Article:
By Wendy Donahue, Tribune Newspapers
April 18, 2012
The problem with the "you complete me" model of relationships is simple math.
"The myth trumpets that 'I am less than whole but with you I can be restored to whole,'" said Victoria Fleming, author of a book inspired by that cliche, "You Complete Me and Other Myths That Destroy Happily Ever After" (North Shore Wellness Service). "People think 'I'm half and you're half and together we make a whole.' But human beings aren't additive, we're dynamic. It turns into multiplication. A half times a half is a fourth, and you end up with less than when you started."
As a licensed clinical counselor, Fleming sees the fractional fallout from that and other romantic fallacies too often. We asked her to elaborate on a few points.
Q: In much of today's marriage advice, I hear two contradictory messages: The first is "Be careful who you marry." The second is, "Marriage is challenging with anyone, so who you marry doesn't matter as much as who you are."
A: You've got to flip the order of those. If you take care of the first step — knowing who you are — the second almost takes care of itself. The more you're tuned into what you need, the less likely you are to partner with someone who doesn't make you feel good about yourself. Whereas if you don't know what it's like to feel good, you're much more likely to be swept up in a relationship based on chemistry and novelty, and less likely to find someone who is a good match for you.
Q: Tell me more about the chapter "Let's make a deal: The barter economy marriage."
A: An example of this is "I'll stay home and watch the kids while you earn the money." There's nothing inherently wrong with that as long as everyone is bartering in good faith and that the agreements are continually assessed. ... There's another piece, what's going on socio-economically. Ten, 15 years ago people made this deal, and then all of a sudden they lost their job. I actually think this economy has done more than anything else to reveal the heart and soul of marriages. People in the '90s were distracting themselves from their marriage with hobbies and trips and creature comforts. Now people can't afford to jet-set off on the weekend. They're sitting around the table playing Monopoly like we did in the old days. You learn a lot more about people when you're having a family game night. People didn't realize they had marriage problems until the economy went south. Maybe the stay-at-home spouse is thinking, "This is not the deal I signed on for." If they picked their spouse based on that and only that, then they're going to be left really questioning their choice.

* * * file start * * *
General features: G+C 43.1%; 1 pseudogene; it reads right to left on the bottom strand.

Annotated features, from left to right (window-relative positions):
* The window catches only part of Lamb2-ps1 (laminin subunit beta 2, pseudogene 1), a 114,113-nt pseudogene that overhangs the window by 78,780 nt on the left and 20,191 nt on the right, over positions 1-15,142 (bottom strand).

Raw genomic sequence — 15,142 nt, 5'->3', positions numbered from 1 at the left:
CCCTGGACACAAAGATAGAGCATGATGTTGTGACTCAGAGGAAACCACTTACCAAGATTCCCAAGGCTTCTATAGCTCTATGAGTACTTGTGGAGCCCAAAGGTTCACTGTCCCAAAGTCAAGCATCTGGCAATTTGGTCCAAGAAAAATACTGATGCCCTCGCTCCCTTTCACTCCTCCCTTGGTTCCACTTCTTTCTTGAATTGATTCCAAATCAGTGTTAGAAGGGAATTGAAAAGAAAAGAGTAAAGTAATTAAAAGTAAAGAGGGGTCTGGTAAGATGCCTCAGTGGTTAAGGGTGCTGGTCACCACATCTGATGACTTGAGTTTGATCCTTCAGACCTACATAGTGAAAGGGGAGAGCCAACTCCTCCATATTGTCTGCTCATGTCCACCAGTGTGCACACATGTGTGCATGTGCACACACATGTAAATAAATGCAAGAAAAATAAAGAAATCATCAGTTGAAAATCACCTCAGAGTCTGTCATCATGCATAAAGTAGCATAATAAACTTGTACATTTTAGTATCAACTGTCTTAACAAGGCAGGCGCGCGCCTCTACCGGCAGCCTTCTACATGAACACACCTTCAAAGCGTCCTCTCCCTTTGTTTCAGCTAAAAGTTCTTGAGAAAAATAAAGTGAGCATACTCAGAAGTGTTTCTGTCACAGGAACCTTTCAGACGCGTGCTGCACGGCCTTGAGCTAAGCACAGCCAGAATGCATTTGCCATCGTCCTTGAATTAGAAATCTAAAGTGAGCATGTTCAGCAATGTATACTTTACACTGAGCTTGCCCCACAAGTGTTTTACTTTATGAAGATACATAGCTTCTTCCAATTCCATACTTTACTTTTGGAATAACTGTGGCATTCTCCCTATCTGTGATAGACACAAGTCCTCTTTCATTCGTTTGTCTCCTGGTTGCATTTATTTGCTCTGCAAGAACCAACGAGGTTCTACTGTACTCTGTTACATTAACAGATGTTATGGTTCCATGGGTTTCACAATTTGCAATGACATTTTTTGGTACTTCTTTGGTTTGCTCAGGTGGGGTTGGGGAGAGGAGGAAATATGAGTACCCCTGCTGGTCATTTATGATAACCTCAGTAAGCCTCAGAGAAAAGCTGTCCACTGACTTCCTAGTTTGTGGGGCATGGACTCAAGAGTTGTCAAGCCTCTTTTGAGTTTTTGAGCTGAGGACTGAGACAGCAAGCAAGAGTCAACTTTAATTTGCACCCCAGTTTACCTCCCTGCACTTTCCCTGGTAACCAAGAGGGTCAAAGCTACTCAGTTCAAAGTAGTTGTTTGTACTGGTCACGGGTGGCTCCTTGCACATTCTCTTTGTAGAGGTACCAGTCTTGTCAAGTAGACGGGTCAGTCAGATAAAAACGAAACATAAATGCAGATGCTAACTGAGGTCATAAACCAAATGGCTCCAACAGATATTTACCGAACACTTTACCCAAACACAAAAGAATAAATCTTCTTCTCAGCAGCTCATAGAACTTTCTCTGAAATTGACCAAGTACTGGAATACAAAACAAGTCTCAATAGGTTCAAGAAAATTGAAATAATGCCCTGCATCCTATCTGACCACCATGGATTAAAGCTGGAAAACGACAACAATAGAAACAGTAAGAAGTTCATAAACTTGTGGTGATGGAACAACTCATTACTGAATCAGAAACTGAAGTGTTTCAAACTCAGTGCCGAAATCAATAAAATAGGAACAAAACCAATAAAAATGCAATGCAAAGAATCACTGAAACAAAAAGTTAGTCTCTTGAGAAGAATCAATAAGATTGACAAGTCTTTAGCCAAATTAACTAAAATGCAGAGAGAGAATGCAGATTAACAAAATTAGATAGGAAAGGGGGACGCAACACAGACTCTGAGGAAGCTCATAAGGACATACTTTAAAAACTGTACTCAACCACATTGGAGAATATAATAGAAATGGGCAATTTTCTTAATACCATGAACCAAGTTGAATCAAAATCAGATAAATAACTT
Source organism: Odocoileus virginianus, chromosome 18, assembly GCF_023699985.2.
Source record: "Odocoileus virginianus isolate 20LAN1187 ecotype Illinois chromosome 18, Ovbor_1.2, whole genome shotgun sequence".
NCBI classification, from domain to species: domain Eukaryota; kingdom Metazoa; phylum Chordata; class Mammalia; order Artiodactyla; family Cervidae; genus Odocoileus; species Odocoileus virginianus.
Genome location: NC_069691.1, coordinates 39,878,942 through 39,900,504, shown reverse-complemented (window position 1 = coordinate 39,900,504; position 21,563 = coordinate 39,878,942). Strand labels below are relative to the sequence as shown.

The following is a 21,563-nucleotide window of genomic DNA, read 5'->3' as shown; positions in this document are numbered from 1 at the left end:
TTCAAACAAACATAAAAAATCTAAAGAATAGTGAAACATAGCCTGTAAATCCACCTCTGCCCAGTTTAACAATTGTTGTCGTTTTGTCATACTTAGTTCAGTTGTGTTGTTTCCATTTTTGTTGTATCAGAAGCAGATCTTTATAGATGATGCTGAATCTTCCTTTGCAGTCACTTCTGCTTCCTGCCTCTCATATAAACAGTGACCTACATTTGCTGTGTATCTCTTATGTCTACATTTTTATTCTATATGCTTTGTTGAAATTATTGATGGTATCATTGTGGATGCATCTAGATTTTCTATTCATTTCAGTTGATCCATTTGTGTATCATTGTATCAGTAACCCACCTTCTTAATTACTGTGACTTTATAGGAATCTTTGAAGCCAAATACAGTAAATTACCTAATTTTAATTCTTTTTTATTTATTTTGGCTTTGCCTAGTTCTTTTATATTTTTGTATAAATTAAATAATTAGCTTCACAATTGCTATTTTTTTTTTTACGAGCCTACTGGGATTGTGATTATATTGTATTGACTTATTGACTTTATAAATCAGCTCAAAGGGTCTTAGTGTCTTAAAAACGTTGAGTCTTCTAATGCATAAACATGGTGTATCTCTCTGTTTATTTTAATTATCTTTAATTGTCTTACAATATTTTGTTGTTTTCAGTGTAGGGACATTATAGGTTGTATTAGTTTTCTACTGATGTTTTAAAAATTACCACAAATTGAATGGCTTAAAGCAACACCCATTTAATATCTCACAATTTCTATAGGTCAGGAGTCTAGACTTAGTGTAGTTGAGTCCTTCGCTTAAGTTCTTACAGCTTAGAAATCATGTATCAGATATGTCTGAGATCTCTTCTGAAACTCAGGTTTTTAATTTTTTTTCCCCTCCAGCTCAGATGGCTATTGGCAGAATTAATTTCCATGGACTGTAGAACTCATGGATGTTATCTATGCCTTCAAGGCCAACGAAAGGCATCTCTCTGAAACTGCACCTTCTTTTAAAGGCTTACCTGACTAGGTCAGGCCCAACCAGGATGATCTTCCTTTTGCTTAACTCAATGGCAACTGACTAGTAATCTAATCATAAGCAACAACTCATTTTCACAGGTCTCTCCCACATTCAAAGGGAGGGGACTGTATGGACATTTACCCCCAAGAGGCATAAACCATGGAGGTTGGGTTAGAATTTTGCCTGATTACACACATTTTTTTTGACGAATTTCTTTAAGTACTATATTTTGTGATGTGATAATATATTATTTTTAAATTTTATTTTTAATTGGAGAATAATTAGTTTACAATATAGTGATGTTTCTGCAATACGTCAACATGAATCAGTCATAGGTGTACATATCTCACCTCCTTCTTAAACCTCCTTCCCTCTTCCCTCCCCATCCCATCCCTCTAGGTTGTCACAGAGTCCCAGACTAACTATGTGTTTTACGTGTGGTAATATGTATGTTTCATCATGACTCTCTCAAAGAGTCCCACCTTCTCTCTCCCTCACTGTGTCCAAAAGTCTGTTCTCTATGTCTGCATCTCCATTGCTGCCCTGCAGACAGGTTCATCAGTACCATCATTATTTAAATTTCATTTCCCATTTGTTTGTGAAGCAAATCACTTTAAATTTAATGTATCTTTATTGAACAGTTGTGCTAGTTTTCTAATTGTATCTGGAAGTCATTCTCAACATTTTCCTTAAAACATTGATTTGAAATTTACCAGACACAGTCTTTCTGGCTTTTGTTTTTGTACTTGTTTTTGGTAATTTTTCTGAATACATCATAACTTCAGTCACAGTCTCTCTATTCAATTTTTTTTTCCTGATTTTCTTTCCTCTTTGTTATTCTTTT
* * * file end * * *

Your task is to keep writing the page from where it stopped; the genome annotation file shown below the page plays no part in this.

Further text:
You have to have the flexibility and wherewithal to really dig deep and find out what your priorities are ... and allow your happiness to rest on your sense of centeredness.
Q: Why is staying married important?
A: If there's abuse, if it was never a good match and you can't be your best self in this marriage, and your spouse cannot, then divorce maybe is an option. But if the marriage problems stem from the issues that reside within you, you're going to take those issues into your next relationship. It's kind of like, somebody has their first marriage and it doesn't work out, and then their second marriage, and then their third. After several marriages, the person asks, "What did all of these marriages have in common?" The answer is "Me." This book helps people to explore the "me," before the end of the first marriage.